Some bonds don't pay interest directly to investors. Two examples are paper U.S. Series EE savings bonds the Treasury Department sold prior to 2012, and zero-coupon bonds sold by governments and corporations. Issuers sell these bonds at a discount off the face value, and interest accrues. Bond issuers calculate the discount rate using the bond's annual interest rate and the maturity date.
With conventional bonds, the bond issuer sends you fixed interest payments, usually at six month intervals. When bonds such as zero-coupon bonds are sold at a discount, the bond issuer adds interest to the bonds, increasing their value. These bonds therefore pay compound interest, because the amount of interest earned increases as the value of the bond grows. The bond issuer calculates a discount price, or rate, such that accrued interest increases the value of the bond to exactly face value when the bond matures.
Compute the periodic interest rate. A periodic rate is the portion of the annual interest that is added at regular intervals. Bonds typically pay interest twice a year, so the periodic rate equals half of the annual rate. For example, if the annual rate is 6 percent, the periodic rate is 3 percent.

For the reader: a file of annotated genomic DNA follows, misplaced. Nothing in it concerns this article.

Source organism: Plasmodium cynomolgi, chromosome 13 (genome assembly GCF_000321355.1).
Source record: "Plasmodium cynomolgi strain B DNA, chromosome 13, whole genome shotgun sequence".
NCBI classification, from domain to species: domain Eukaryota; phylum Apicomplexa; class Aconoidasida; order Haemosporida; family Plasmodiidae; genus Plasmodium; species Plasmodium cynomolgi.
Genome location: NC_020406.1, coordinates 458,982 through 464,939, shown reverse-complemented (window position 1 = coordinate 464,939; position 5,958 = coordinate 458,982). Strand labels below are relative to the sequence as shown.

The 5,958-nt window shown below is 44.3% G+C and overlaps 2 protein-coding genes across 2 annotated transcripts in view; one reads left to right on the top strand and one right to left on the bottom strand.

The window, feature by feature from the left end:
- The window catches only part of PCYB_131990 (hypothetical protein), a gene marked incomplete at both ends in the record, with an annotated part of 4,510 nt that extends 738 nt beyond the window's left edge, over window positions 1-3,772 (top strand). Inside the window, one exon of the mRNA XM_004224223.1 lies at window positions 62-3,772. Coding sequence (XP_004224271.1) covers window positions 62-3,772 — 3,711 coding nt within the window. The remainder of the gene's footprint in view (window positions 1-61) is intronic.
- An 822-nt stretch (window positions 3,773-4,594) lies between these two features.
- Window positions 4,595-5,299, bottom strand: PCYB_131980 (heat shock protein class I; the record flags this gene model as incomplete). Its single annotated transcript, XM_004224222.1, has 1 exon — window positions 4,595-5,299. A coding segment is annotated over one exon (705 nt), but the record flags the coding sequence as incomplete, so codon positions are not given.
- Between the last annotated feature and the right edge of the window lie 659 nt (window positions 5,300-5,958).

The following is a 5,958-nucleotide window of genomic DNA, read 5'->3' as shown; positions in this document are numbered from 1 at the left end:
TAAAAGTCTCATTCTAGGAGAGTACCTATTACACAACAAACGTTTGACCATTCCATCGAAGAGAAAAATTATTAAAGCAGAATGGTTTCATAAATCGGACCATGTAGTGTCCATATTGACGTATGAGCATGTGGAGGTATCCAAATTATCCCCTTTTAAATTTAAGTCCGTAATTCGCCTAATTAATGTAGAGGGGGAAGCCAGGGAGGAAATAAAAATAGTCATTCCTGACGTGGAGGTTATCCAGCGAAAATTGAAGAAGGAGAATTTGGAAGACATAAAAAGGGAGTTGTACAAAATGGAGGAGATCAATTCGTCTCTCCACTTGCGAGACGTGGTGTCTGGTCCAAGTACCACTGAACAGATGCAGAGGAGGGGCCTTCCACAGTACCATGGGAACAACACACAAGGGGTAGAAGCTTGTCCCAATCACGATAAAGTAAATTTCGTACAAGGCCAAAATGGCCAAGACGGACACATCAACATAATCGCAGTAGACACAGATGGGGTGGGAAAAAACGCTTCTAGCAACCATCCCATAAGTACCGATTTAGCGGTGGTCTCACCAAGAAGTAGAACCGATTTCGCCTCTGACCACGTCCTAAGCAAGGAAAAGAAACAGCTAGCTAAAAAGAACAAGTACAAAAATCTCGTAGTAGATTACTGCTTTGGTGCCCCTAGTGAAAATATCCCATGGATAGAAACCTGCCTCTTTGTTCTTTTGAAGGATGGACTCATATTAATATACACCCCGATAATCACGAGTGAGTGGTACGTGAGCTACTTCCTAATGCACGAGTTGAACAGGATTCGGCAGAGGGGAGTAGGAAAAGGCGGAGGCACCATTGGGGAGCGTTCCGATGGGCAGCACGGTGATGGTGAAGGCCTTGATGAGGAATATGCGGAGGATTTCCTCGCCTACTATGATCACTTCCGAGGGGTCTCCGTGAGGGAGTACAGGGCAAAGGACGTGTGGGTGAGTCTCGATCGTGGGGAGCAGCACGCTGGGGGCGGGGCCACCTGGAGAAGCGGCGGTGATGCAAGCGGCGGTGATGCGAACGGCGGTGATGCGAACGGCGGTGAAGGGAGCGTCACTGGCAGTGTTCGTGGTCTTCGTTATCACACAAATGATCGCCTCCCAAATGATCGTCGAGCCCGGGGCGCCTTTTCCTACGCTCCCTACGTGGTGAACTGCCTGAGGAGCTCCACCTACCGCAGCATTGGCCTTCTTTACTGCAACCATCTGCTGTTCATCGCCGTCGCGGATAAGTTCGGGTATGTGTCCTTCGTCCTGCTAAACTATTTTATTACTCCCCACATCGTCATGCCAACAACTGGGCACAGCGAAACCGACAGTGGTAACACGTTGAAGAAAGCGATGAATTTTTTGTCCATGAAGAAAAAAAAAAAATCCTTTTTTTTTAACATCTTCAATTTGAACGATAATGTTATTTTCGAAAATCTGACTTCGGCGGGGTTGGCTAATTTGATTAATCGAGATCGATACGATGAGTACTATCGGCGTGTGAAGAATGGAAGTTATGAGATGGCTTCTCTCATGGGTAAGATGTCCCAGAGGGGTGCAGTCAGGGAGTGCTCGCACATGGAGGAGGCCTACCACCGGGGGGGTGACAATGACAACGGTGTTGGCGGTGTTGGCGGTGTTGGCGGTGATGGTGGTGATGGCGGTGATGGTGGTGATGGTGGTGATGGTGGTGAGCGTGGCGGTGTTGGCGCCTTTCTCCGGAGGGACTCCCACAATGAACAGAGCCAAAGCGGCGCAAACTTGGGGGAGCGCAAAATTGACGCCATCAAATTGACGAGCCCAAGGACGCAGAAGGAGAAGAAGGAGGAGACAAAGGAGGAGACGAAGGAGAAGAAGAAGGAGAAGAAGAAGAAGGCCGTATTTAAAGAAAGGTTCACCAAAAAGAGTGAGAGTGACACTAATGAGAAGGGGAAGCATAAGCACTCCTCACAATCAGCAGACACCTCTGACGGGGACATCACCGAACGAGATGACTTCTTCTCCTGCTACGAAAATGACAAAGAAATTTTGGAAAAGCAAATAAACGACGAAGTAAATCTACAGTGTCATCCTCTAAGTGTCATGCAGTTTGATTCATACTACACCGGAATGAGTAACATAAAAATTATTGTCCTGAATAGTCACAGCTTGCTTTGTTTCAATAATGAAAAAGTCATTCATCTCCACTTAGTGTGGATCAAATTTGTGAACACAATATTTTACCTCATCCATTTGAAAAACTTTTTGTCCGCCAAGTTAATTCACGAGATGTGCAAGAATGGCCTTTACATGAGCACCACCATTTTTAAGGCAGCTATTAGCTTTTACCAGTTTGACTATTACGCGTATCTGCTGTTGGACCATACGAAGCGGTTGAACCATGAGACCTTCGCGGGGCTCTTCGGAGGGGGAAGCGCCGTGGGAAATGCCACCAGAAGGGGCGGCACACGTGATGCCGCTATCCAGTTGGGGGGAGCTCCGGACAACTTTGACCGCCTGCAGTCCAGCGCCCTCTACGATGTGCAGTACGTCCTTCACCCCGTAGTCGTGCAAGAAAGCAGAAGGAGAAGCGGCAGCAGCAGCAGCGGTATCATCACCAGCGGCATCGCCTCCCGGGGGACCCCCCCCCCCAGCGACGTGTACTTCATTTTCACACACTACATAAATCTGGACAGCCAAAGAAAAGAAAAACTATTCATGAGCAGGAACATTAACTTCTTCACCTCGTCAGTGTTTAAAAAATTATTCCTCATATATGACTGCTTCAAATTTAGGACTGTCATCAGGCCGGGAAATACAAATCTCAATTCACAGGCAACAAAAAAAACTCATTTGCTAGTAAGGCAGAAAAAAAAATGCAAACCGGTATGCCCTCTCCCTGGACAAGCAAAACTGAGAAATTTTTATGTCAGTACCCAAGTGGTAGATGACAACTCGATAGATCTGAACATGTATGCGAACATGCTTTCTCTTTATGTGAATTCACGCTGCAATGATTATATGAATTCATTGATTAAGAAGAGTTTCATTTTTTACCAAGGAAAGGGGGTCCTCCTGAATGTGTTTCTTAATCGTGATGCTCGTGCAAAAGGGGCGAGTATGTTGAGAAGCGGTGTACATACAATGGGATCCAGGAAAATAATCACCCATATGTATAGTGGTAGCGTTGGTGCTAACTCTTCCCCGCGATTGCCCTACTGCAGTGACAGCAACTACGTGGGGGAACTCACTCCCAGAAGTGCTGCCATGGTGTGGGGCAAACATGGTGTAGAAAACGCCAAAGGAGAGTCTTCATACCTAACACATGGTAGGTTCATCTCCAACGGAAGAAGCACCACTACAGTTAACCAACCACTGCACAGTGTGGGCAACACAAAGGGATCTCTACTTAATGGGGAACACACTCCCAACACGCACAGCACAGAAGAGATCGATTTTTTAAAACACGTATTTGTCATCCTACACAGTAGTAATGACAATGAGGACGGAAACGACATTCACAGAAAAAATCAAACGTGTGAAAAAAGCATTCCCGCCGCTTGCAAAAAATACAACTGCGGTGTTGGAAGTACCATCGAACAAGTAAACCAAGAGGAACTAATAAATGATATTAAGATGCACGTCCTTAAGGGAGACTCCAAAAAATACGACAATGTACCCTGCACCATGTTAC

Calculate the total number of interest payments over the life of the bond. If the bond matures in 10 years and pays interest twice a year, multiply 2 times 10. In this example, there are 20 payments.
Compute the appreciation ratio of the bond over its lifetime. The formula is:
A = (1 + P)n
where A equals the appreciation ratio, P is the periodic rate and n is the number of payments. With a 6 percent annual interest rate for a 10-year bond and interest paid twice a year, you have A = (1 + .03)20. The appreciation ratio A works out to 1.80611. In other words, at maturity, the bond will be worth 1.80611 times its original discounted price.
Divide the face value of the bond by the appreciation ratio to calculate the discounted value. Suppose the zero-coupon bond in step 3 has a face value of $1,000. Divide $1,000 by 1.80611 to convert to the discounted value of $553.68. This is the price the bond issuer sets so the bond will be worth exactly $1,000 at maturity.
Based in Atlanta, Georgia, W D Adkins has been writing professionally since 2008. He writes about business, personal finance and careers. Adkins holds master's degrees in history and sociology from Georgia State University. He became a member of the Society of Professional Journalists in 2009.